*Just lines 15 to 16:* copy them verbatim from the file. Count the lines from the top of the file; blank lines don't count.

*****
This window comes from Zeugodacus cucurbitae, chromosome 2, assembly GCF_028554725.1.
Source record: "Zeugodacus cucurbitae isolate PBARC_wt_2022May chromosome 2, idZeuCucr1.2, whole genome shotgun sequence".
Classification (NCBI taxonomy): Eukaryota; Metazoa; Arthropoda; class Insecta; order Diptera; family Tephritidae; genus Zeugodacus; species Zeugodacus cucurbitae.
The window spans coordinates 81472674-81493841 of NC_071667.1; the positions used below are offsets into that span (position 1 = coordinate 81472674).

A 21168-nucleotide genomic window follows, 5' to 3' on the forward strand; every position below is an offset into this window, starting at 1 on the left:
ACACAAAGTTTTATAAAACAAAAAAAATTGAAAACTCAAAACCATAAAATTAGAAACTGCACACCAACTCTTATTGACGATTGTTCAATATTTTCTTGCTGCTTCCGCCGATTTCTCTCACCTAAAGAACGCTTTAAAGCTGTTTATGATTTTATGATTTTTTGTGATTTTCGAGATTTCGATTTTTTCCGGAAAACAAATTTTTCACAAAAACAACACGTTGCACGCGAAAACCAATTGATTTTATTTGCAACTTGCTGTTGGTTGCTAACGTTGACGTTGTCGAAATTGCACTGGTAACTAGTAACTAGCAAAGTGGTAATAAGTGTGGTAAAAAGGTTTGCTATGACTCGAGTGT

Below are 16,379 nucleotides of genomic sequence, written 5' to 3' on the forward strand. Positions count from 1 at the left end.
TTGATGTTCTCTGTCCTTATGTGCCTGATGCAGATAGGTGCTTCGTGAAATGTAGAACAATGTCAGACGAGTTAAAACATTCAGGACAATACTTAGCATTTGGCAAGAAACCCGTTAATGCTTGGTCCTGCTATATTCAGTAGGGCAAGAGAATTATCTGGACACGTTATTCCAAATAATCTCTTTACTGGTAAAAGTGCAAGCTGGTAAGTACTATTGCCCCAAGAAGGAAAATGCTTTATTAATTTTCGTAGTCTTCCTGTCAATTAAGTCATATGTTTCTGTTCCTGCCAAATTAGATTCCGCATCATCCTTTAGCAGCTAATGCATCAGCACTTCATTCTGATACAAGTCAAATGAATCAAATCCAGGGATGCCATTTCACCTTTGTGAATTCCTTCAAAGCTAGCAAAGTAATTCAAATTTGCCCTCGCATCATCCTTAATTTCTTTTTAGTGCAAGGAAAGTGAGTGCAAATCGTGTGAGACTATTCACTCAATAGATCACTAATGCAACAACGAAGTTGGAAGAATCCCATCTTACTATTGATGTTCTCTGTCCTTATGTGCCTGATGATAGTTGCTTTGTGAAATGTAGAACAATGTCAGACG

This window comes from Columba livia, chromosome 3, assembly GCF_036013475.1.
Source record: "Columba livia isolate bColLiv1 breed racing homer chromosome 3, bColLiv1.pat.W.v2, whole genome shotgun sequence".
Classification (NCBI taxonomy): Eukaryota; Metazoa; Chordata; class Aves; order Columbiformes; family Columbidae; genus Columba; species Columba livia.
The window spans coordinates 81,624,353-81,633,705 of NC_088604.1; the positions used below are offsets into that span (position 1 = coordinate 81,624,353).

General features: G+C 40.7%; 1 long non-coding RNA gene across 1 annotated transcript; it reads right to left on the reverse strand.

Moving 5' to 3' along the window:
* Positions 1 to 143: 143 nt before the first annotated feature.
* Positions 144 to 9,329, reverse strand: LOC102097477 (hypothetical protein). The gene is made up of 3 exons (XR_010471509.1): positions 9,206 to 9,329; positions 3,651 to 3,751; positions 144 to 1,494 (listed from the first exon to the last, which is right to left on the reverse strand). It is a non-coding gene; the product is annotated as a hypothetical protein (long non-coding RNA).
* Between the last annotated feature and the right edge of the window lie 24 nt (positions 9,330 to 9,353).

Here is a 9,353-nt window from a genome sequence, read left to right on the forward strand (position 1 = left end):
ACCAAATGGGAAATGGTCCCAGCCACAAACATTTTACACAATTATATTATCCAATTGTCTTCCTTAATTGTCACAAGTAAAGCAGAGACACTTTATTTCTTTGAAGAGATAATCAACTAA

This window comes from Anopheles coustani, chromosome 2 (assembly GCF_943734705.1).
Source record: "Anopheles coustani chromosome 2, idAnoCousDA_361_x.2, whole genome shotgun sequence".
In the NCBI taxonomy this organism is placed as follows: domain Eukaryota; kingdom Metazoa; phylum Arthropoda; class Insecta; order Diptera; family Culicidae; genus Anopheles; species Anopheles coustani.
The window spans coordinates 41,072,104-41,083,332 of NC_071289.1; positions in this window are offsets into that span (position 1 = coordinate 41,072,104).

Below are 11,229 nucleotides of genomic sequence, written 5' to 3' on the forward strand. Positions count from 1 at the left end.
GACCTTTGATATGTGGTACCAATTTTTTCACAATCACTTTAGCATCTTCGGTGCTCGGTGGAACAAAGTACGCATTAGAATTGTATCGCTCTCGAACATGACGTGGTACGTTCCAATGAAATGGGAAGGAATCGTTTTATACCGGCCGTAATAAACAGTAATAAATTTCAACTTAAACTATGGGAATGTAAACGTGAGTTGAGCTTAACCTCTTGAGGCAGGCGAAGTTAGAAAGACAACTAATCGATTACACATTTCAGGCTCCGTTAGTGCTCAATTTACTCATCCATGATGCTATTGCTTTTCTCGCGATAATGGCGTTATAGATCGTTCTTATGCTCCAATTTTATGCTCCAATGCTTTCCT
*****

* Positions 1 to 143: 143 nt before the first annotated feature.
* Positions 144 to 9,329, reverse strand: LOC102097477 (hypothetical protein). The gene is made up of 3 exons (XR_010471509.1): positions 9,206 to 9,329; positions 3,651 to 3,751; positions 144 to 1,494 (listed from the first exon to the last, which is right to left on the reverse strand). It is a non-coding gene; the product is annotated as a hypothetical protein (long non-coding RNA).